french legislative elections macron france

Is the Rassemblement National’s success a product of a well curated political rebranding?

The old Front National

The Front National (FN) was one of the first successful right-wing nationalist parties in western Europe to distance itself from neo-fascist groups in the second half of the 20th century. Inspired by emerging ideas such as those of the Nouvelle Droite, Jean-Marie Le Pen unloaded much of the Vichy baggage that was carried by French nationalist groups.

By the turn of the century, the FN had secured several encouraging electoral results at local, national and European elections, and in 2002 Jean-Marie Le Pen became the first far-right leader to reach the second round of a presidential election in France, which he lost badly, securing just 16% of the vote. At this stage, many in France, and even on the right, still perceived Jean-Marie Le Pen and the FN as wolves dressed in sheep’s clothing. Jean-Marie Le Pen’s openly racist comments and extreme views were appealing to some but appalling to most.

Marine Le Pen

Since his daughter, Marine Le Pen, assumed the leadership, the FN has been (gradually) transformed into a television friendly, modern, right-wing nationalist party. Le Pen distanced herself from her fathers’ blatantly racist views and even expelled him from the party due to his repeated claims that Nazi gas chambers were but a detail of history. The younger Le Pen has been much more successful in balancing her party’s radical policies with a more measured discourse, and this strategy has allowed her to flirt with the electoral centre, thus persuading more median voters. This approach has influenced the style of her politics and (to a lesser extent) the substance of her policies.

In the previous presidential election (2017), Le Pen mixed her protectionist economic preferences with the vision of a comprehensive (exclusivist) welfare state made for French workers. This was complemented by her stringent views on multiculturalism, globalisation, security, the European Union and immigration. Le Pen also created an image for herself as a strong leader, speaking directly to the French people through a popular rhetoric that contrasts with mainstream political jargon. Offering this political recipe, she persuaded a large portion of the electorate to vote for her party, qualifying for the second round where she lost to Emmanuel Macron.

Although some predicted that the successes of Brexit and Trump would echo in France, Le Pen still lost by a significant margin of almost 2:1, a loss that brought her back to the drawing board.

Rassemblement National - a new era

The last five years saw even larger transformations in terms of the party’s image-making strategies. Emblematic here was the rebranding of the party’s name and logo. It was renamed Rassemblement National (RN) (National Rally). ‘Rally’ being perceived as a less militant name, whilst a new logo placed its traditional flames inside a partially closed circle to signify new openness. In addition, Le Pen has increasingly sought to embody the people, often dressing casually in order to appeal to voters in a maternal fashion whilst highlighting her status as a single mother.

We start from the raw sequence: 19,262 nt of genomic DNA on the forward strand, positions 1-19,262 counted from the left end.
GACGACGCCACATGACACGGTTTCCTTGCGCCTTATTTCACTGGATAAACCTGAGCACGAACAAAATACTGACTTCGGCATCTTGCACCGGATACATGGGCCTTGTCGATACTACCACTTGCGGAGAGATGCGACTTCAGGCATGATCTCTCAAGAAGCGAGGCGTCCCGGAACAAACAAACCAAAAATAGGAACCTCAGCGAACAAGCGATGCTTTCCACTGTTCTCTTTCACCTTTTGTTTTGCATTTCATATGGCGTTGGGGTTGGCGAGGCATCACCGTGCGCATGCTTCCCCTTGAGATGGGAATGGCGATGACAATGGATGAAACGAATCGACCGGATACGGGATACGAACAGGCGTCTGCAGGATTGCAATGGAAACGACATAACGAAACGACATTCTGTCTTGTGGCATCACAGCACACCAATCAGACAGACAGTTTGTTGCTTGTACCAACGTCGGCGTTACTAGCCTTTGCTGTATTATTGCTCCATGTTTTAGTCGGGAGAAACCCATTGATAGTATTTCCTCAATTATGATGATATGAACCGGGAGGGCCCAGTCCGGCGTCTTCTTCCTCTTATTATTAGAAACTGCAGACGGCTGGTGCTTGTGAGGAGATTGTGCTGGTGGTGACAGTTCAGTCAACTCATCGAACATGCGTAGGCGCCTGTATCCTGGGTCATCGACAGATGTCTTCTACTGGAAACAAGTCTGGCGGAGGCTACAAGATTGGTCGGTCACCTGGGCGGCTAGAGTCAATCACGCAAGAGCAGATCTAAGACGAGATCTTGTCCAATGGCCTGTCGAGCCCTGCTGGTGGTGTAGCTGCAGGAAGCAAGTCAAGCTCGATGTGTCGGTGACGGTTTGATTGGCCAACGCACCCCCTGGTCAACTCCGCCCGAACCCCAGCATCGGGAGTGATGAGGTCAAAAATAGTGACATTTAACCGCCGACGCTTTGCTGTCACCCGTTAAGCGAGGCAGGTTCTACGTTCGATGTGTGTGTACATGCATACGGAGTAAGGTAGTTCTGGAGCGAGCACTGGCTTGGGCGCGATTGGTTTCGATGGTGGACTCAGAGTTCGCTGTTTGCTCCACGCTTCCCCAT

Le Pen learned in 2017 that in order to succeed in a second round of a presidential election, she must “neutralise the nation’s fear of her”. Since 2017, she has done an impressive job at positioning herself as a more electable right-wing contender. During a debate, Le Pen, an advocate for a ban on the public wearing of headscarves, was criticised by her far-right competitor, Éric Zemmour, for posing for pictures with a girl wearing one. She replied: “What would you have done? Pulled her veil off and mistreated her?”.

Her response portrayed her as more moderate and measured than Zemmour, thus distancing herself from the far-right and successfully nourishing her longer term strategy.

New strategy, same objectives?

It is notable that Le Pen has also spruced up her programme with a few policy changes, many of which can be seen as an attempt to capture the winds of public opinion. Formerly an advocate of a ‘Frexit’, Le Pen moved to accommodate the view that the EU could act as a force for good if the sovereignty of nations is prioritised, and now champions the idea of a Europe of free and independent nations.

However, despite her efforts to camouflage it, the manifesto presented by the RN still paints a radical picture for the future of France under a Le Pen presidency. It proposes to prioritise the rights of French natives over non-natives in accessing services such as housing, benefits, jobs, and health services. It also vows to scrap nationality rights for children born and raised in France by foreign parents. In addition, Le Pen has claimed that if elected she plans to hold a referendum on reintroducing the death penalty in France.

In her discourse and campaigning behaviour Le Pen has traded big rallies for small appearances, and substituted much of her focus on immigration and Islamic terrorism for topics such as the economy and the cost of living crisis. She has also succeeded in sewing seeds of mistrust in the establishment, portraying Emmanuel Macron as a destabilising force in French politics. Indeed, after coming second in the first round with 23.2% of the vote, recent polls have suggested that in the run-off even more people (19%) could vote to stop Macron than to stop Le Pen (18%) and most polls have predicted a much more competitive second round this year, when compared to 2017.

The appetite of the French electorate to revolt against sitting leaders could possibly help catapult Le Pen to the Elysée, but credit should be given to the strategies deployed by Le Pen and the RN to detoxify their image, and position themselves as the only right-wing alternative to Macron’s centrism.